Milton’s Ladies

Document Type


Publication Date


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Studies in Philology


This essay argues that Milton's youthful interest in virginity is a rejection of procreative heterosexuality. A large number of Milton's early works figure virginity not as an immature life stage or a prelude to marriage but rather as a lifelong state that can confer poetic and prophetic powers on earth and a privileged place in heaven. Moreover, although much of the limited scholarship that has examined Milton's ideas about virginity has focused on men, this essay demonstrates that Milton's most charismatic and remarkable virgins are all women: the Lady of A Mask, Melancholy in Il Penseroso, and the unnamed lady of "Sonnet 9." Taken together, these three works ask us to reevaluate many longstanding assumptions about Milton's attitude toward women, gender, and sexuality.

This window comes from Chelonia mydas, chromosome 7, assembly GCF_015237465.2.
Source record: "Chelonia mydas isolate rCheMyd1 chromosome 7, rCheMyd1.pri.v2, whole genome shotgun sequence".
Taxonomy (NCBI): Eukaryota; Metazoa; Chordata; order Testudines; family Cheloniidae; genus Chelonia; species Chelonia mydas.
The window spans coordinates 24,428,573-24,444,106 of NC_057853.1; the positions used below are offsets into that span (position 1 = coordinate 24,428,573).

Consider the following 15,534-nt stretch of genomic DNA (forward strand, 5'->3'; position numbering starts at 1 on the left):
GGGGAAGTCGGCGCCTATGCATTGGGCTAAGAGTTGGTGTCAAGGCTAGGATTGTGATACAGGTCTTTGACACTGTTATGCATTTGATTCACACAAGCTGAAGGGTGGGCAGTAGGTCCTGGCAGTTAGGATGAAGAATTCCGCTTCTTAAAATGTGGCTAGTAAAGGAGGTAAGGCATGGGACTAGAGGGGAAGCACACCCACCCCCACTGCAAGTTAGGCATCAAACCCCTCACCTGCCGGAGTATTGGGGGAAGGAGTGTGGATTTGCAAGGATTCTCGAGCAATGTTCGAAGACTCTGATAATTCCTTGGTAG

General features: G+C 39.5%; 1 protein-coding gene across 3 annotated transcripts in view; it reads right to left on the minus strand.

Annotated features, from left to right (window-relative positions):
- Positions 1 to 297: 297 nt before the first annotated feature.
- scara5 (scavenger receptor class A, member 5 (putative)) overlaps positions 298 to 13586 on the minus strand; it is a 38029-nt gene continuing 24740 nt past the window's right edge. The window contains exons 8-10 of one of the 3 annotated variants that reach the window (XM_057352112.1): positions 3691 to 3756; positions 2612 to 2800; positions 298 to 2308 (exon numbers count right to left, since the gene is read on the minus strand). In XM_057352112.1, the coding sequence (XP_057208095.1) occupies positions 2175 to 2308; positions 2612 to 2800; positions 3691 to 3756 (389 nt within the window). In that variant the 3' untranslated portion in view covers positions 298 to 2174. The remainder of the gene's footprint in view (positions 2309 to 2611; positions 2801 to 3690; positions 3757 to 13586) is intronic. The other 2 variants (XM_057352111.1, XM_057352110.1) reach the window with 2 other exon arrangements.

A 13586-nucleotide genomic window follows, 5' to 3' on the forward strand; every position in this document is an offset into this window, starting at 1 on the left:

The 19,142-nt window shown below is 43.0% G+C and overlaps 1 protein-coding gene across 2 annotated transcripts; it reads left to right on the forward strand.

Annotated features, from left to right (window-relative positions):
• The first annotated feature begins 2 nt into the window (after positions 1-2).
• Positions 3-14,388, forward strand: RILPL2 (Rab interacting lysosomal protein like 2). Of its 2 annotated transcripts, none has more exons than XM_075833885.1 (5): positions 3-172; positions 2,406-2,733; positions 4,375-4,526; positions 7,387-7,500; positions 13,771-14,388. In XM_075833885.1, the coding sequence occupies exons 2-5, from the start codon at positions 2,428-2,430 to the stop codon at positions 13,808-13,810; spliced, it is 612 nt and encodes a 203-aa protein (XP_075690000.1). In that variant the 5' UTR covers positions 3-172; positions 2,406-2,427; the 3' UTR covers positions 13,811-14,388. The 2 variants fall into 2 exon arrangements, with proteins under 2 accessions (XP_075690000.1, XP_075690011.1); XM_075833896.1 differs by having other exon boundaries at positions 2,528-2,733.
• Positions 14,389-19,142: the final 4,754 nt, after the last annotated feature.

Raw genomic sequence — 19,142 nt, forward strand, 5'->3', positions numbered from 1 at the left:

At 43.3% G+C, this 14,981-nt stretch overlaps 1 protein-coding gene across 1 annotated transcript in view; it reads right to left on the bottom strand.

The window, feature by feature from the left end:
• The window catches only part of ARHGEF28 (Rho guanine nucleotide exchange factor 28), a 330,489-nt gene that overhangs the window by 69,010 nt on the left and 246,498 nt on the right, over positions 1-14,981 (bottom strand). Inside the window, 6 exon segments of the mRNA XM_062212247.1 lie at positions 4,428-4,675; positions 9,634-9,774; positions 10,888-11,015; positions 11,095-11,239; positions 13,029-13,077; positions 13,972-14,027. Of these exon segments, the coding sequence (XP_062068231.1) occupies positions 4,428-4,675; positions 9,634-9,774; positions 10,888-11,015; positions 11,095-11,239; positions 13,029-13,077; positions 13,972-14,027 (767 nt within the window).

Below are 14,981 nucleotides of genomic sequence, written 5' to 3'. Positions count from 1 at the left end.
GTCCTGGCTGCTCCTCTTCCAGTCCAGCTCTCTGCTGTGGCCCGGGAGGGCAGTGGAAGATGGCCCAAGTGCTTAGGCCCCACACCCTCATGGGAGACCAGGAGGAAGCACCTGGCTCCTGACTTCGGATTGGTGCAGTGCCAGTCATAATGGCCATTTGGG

Original Published Citation

“Milton’s Ladies.” Studies in Philology. 118:4 (Fall 2021), 742–64.